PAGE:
Adventuring into embedded ARM

After trying for a while to install Linux on my old Palm Tungsten E and failing, because of hardware issues (perhaps explaining why I replaced it with an E2 way back, although my memory is dim on that), I bought an LN2410SBC from

Why? First, because ARM embedded development is probably more lucrative than 6502 development; it is perhaps a more interesting target for COMFY work. Second, it intrigues me as a platform for CADR emulation. Some key figures about the original CADR. (Note: later Lisp machines expanded on these limits.)

  • CADR was a 32-bit architecture, conveniently
  • 24-bit virtual addresses (could I expand this by giving up CDR coding?) mean a 16 MW = 64 MB world size
  • CADR used 22-bit physical addresses, accessing a somewhat less than 16 MB of RAM in the maximum configuration
  • Clock rate of the microcode was less than 5 MHz; probably reachable with a 200 MHz ARM if the microcode is compiled to ARM machine code instead of interpreted by usim.

All of this is pretty close to the resources on a typical ARM board. I chose the LN2410SBC because it provides a connection for an IDE hard-drive (with a programmable logic device for support?, although there seems to be scant documentation, and no connector is actually loaded on the board).  I felt that a hard drive would be essential for swap space; Flash could be used for Lisp world/microcode program storage, but not to support virtual memory. It also offers an interface to reasonably large LCD screen modules. If I’m too cheap to spring for the LCD panel, I anticipate using an X Window connection over Ethernet to provide graphical display. I’m undecided on the strategy for keyboard and mouse, although it offers USB. The ARM model has an MMU: Linux support probably will be important.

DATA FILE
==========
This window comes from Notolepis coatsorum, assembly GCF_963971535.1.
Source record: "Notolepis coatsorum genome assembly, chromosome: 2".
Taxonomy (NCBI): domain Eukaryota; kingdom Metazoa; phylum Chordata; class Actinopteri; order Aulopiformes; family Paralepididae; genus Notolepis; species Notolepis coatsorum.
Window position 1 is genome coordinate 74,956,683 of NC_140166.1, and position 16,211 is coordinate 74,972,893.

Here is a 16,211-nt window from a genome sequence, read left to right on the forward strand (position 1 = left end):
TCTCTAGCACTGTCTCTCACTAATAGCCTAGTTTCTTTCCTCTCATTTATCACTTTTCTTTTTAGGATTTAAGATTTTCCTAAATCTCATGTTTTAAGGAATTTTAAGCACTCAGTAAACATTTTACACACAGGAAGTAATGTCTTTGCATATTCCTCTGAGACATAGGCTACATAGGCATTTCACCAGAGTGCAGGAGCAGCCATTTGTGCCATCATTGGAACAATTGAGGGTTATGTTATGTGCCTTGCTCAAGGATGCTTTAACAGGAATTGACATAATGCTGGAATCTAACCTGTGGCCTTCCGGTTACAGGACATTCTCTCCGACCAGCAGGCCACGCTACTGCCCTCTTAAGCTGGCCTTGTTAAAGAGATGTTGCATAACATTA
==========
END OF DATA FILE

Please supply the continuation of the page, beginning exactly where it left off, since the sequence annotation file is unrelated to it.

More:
Some of the other boards I looked at were roughly similar in capability, and perhaps slightly cheaper, and even provided VGA outputs instead of simple LCD.

Probably the first step will be to get an ARM cross-compiler going on my iBook G4; compile usim, just for kicks to see how slow it is; and, to indulge some kernel-hacking urges, see if I can cook up a CHAOS network driver that utilizes the Ethernet interface.


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